Seeking Respondents cooperation in Market Research

In a survey for a trucking firm, traffic managers of manufacturing plants and department stores were shown a map of the United States with a section equivalent to about eight states outlined in red. The traffic managers were then asked: What annual volume in tons do you ship to or from the area outlined in red on the map? It is likely that most of the traffic managers had this information, but it is also likely that most of them would have had to compile the data from written records to give a very accurate report. Few respondents will take a lot of time to collect the information needed to answers a questionnaire unless they have a particular interest in the subject or believe they will benefit from the research. Otherwise they may make the best guess they can. If it is a mail questionnaire, they are apt to drop the questionnaire in the wastebasket. Such questions even if answered tend to irritate respondents and hence, damage cooperation with to rest of the survey. In most instances such questions should be avoided.

Will Respondents Give the information? Even though they know the answer, respondents will sometimes not answer question. There are two reasons for this: (1) they are unable to phrase their answers, or (2) they do not want to answer. It goes without saying that such questions hurt cooperation for the rest of an interview and, therefore should be eliminated. It is often possible, to change such questions to secure the desired information.

General Motors developed a classic questionnaire to get consumer opinions on car styling. Few consumers could describe the type of car grillwork that they liked best, but if they were shown pictures of 10 cars they could point out the grill they liked best. The pictures made it possible for respondents to report their answers.

Even though they could answer accurately, respondents may hesitate to do so if the question is seen as embarrassing or as relating to their social status. A questionnaire on magazine readership, for example showed relatively little readership of pulp magazines in the upper income groups. On the theory that these people mighty feel it was degrading to admit reading such ‘trash’, the study was revised. People were asked to contribute their old magazines to charity. A count of these magazines showed that the number of people contributing certain magazines exceeded the number who reported reading them by 50 percent.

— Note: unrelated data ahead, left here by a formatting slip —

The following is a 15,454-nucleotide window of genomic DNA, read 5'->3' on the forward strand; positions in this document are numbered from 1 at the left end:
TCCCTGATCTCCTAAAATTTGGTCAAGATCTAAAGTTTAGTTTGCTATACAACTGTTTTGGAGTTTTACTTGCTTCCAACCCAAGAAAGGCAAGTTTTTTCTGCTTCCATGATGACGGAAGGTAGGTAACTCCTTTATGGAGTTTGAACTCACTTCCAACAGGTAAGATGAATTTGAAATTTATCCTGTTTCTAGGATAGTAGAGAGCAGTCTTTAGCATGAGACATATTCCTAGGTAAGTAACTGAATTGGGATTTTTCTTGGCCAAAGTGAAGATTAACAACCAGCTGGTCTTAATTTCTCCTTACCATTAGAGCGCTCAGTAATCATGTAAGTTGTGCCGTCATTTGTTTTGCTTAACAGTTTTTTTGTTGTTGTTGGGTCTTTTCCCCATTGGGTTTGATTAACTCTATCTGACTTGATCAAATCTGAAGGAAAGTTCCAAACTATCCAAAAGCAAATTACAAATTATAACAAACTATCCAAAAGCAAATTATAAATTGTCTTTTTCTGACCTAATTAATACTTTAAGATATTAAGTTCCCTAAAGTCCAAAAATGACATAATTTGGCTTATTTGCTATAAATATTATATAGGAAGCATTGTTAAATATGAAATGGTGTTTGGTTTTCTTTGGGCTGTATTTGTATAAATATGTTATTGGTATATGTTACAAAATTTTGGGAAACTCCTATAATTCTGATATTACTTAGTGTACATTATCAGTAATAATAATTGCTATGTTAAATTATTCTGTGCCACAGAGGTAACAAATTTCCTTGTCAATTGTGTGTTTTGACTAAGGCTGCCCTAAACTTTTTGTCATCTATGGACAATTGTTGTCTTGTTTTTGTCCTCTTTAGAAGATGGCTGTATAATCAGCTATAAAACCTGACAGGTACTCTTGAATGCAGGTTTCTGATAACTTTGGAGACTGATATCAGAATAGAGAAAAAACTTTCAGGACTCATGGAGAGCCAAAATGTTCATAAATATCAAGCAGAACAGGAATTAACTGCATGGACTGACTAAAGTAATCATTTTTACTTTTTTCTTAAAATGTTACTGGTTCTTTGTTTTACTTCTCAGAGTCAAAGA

When asked on what matters they were least willing to be interviewed, one group of respondents reported money matters, family life, political beliefs and religious beliefs in that order. Some income classification however, is desirable on many research projects. Other embarrassing or status damaging questions may be necessary for particular surveys. Numerous techniques, of which the following are examples, have been developed to encourage respondents to answer questions they may otherwise hesitate to answer.

1. The question may be included in a group of others that are more innocuous and the whole list asked quickly.
2. The interviewer may make a statement indicating that the behavior in question is not unusual and then specific question of the respondents. The statement tends to make respondents feel that their own behavior is not out of place.
3. The question may be phrased to refer to ‘other people’. For example, the respondent may be asked of most people report errors on their bills that are favorable to themselves. They will presumably answer in terms of their own practice.
4. A special ballot may be provided that respondents can complete personally and drop in a sealed box. This can be used only in personal interviews.
5. Another approach that can be used in personal interviews is that of handling respondent cards with alternatives listed and identified by letters or numbers. They can then respond in terms of the letter or umber. For example, the interviewer may hand out cards on which the following information is entered and ask respondents in which class their annual income falls:

Class L less than $20,000

Class M $20,000 — $40,000

Class N more than $40,000

It may be desirable to have enough classes so that both extremes are so extreme that few respondents will be in those classes.